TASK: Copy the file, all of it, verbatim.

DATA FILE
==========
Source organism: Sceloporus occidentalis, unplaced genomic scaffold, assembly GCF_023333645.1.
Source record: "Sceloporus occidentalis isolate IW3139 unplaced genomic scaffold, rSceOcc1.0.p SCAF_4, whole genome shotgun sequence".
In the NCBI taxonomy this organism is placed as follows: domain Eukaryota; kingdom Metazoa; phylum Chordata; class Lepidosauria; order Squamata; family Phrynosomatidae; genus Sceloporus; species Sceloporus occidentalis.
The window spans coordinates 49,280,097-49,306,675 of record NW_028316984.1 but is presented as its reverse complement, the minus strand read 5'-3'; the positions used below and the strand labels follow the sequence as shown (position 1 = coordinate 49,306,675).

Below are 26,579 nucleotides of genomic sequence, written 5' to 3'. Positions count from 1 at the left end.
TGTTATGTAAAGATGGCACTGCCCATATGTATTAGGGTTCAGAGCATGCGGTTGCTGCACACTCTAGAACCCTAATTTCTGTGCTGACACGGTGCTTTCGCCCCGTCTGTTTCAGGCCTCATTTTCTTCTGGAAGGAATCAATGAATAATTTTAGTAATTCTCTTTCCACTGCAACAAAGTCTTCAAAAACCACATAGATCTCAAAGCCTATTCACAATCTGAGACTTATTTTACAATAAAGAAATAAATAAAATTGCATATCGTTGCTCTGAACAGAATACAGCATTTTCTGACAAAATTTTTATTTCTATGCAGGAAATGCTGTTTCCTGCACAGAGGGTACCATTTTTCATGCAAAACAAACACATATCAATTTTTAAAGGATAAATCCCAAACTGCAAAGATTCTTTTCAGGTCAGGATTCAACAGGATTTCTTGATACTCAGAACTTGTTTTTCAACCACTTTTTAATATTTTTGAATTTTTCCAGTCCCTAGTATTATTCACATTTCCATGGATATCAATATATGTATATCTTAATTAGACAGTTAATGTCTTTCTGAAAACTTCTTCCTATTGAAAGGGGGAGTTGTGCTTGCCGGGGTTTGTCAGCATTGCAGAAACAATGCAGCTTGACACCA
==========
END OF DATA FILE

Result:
Source organism: Sceloporus occidentalis, unplaced genomic scaffold, assembly GCF_023333645.1.
Source record: "Sceloporus occidentalis isolate IW3139 unplaced genomic scaffold, rSceOcc1.0.p SCAF_4, whole genome shotgun sequence".
In the NCBI taxonomy this organism is placed as follows: domain Eukaryota; kingdom Metazoa; phylum Chordata; class Lepidosauria; order Squamata; family Phrynosomatidae; genus Sceloporus; species Sceloporus occidentalis.
The window spans coordinates 49,280,097-49,306,675 of record NW_028316984.1 but is presented as its reverse complement, the minus strand read 5'-3'; the positions used below and the strand labels follow the sequence as shown (position 1 = coordinate 49,306,675).

Below are 26,579 nucleotides of genomic sequence, written 5' to 3'. Positions count from 1 at the left end.
TGTTATGTAAAGATGGCACTGCCCATATGTATTAGGGTTCAGAGCATGCGGTTGCTGCACACTCTAGAACCCTAATTTCTGTGCTGACACGGTGCTTTCGCCCCGTCTGTTTCAGGCCTCATTTTCTTCTGGAAGGAATCAATGAATAATTTTAGTAATTCTCTTTCCACTGCAACAAAGTCTTCAAAAACCACATAGATCTCAAAGCCTATTCACAATCTGAGACTTATTTTACAATAAAGAAATAAATAAAATTGCATATCGTTGCTCTGAACAGAATACAGCATTTTCTGACAAAATTTTTATTTCTATGCAGGAAATGCTGTTTCCTGCACAGAGGGTACCATTTTTCATGCAAAACAAACACATATCAATTTTTAAAGGATAAATCCCAAACTGCAAAGATTCTTTTCAGGTCAGGATTCAACAGGATTTCTTGATACTCAGAACTTGTTTTTCAACCACTTTTTAATATTTTTGAATTTTTCCAGTCCCTAGTATTATTCACATTTCCATGGATATCAATATATGTATATCTTAATTAGACAGTTAATGTCTTTCTGAAAACTTCTTCCTATTGAAAGGGGGAGTTGTGCTTGCCGGGGTTTGTCAGCATTGCAGAAACAATGCAGCTTGACACCA